MOSCOW, April 8 (UPI) -- Russia has postponed the transfer of missile engines to China, out of concern the technology could be passed on to a third country – like North Korea.
Russia's space agency told local newspaper Izvestia China is not a member of the Missile Technology Control Regime, an informal and voluntary association of countries that coordinate efforts to block proliferation.
In order for the transfer to take place, the Moscow space agency official said China needs a legal foundation that requires it to fulfill nonproliferation objectives, first, before trading in missile technology.
China had hoped for a supply of missile engines, Yonhap reported.
The Russian official said Beijing and Moscow have formed a working group in order to find a solution. It's likely by the end of 2016 the deal would be settled, the official said.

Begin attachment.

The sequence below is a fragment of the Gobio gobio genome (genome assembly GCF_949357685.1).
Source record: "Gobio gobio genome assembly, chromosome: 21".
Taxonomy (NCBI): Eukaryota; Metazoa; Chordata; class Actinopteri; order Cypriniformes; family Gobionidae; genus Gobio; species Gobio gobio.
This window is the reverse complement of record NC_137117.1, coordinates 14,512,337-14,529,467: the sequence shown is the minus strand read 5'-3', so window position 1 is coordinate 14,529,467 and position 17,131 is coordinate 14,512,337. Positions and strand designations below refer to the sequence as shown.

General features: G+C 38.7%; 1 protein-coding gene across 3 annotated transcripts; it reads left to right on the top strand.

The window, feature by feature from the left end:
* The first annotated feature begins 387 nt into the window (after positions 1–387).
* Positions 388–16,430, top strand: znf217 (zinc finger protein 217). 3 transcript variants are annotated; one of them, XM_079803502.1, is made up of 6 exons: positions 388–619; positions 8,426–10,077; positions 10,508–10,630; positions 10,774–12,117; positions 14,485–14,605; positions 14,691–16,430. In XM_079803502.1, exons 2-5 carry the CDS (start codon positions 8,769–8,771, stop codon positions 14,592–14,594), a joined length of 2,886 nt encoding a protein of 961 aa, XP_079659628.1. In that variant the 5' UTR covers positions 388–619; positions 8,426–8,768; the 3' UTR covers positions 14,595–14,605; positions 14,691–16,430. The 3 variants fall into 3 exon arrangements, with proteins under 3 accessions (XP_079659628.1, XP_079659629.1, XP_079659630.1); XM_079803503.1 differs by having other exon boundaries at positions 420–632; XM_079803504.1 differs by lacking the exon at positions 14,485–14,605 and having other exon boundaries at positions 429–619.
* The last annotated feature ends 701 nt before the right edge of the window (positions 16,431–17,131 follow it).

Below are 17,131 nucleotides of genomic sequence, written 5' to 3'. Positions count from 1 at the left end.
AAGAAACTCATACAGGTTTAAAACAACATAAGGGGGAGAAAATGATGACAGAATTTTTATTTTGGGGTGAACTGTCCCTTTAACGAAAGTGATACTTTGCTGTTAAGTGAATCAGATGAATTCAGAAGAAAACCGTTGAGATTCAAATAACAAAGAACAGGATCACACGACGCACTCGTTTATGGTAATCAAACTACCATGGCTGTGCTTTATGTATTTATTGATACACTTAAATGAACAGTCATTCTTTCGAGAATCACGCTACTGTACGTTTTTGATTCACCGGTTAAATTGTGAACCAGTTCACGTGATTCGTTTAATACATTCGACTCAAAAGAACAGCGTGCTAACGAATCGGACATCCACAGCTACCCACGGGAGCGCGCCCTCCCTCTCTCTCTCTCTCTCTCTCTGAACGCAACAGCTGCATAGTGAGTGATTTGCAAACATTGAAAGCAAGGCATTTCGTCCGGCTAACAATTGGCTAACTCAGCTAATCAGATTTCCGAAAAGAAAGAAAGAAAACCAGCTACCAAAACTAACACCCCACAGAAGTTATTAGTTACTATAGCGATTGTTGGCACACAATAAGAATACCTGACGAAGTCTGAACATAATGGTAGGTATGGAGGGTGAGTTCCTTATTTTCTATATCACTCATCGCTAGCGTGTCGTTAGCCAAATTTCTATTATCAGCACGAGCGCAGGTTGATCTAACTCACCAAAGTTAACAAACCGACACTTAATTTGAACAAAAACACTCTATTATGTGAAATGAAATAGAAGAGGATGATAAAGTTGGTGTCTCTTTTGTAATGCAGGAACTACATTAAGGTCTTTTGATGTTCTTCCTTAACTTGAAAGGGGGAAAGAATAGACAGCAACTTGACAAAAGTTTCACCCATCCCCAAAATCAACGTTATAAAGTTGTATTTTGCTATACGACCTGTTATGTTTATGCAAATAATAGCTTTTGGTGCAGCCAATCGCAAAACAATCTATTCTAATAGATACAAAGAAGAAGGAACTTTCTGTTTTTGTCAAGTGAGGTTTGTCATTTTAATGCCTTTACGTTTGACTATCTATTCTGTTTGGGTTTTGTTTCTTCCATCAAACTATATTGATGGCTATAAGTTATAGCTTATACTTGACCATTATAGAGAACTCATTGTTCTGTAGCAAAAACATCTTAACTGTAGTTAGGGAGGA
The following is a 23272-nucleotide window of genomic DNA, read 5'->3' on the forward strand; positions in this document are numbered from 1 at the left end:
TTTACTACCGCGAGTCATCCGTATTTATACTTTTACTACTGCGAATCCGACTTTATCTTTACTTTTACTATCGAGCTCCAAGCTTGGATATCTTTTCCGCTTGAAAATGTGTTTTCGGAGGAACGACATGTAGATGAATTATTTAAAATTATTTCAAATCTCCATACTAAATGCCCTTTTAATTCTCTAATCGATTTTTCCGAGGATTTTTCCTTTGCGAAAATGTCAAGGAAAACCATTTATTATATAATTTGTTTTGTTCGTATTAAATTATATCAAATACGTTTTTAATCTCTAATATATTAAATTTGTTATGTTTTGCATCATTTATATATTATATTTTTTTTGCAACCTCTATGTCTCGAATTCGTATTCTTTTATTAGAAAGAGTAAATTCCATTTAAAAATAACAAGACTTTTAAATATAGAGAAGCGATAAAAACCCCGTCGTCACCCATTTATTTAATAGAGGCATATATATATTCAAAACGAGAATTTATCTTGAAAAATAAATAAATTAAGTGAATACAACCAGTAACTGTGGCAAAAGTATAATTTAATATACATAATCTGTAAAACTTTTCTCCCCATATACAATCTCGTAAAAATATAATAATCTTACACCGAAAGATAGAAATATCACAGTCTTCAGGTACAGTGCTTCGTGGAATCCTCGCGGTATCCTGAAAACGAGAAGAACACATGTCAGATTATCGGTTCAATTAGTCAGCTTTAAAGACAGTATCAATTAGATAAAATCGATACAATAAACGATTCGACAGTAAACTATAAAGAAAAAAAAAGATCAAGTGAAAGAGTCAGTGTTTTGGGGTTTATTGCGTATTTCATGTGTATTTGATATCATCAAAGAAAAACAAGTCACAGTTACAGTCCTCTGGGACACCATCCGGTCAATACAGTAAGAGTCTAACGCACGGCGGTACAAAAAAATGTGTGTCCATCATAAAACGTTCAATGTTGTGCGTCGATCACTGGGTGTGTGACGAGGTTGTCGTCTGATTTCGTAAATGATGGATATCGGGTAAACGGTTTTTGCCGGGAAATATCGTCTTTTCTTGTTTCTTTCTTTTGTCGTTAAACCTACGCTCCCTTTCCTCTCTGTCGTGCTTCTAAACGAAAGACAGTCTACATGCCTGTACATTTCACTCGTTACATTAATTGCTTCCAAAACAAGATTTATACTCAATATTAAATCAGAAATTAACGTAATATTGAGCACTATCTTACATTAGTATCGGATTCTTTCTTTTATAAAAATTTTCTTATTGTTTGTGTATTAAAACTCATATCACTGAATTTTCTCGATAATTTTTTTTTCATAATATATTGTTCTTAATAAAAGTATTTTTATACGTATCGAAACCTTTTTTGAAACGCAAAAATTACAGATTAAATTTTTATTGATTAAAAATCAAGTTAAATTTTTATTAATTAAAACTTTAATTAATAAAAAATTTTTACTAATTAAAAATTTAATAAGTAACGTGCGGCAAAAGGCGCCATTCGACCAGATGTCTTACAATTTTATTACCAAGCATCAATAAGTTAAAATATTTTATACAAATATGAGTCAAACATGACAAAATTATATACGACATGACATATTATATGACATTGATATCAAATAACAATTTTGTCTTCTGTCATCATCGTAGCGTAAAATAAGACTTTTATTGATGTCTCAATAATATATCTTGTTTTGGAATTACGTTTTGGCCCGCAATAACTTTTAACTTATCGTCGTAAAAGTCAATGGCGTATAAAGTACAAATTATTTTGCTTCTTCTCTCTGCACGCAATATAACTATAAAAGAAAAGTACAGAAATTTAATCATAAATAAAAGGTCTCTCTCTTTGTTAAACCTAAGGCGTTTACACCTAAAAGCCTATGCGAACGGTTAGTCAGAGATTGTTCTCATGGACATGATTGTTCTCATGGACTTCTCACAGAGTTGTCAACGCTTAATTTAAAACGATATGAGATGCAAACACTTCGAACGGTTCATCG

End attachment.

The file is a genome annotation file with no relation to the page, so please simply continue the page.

South Korea press reported there might be concern on the Russian side the technology could end up in North Korean hands.
China is a traditional North Korea ally and Pyongyang's closest economic partner.
MTCR was established after an agreement was reached in 1987 among the Group of Seven or G7 countries, which includes the United States.
MTCR protocol prevents the proliferation of nuclear warheads that weigh more than 1,100 pounds and missiles that travel more than 180 miles.
Concern is growing that North Korea is developing more lethal weapons of mass destruction.
The Institute for Science and International Security in Washington, D.C., issued a report Tuesday, stating that it's highly likely Pyongyang has been extracting plutonium for nuclear weapons.
According to the organization, it is possible the North has produced 10-15 pounds of plutonium after 2013. To manufacture one nuclear weapon, about 2-4 pounds of plutonium is required.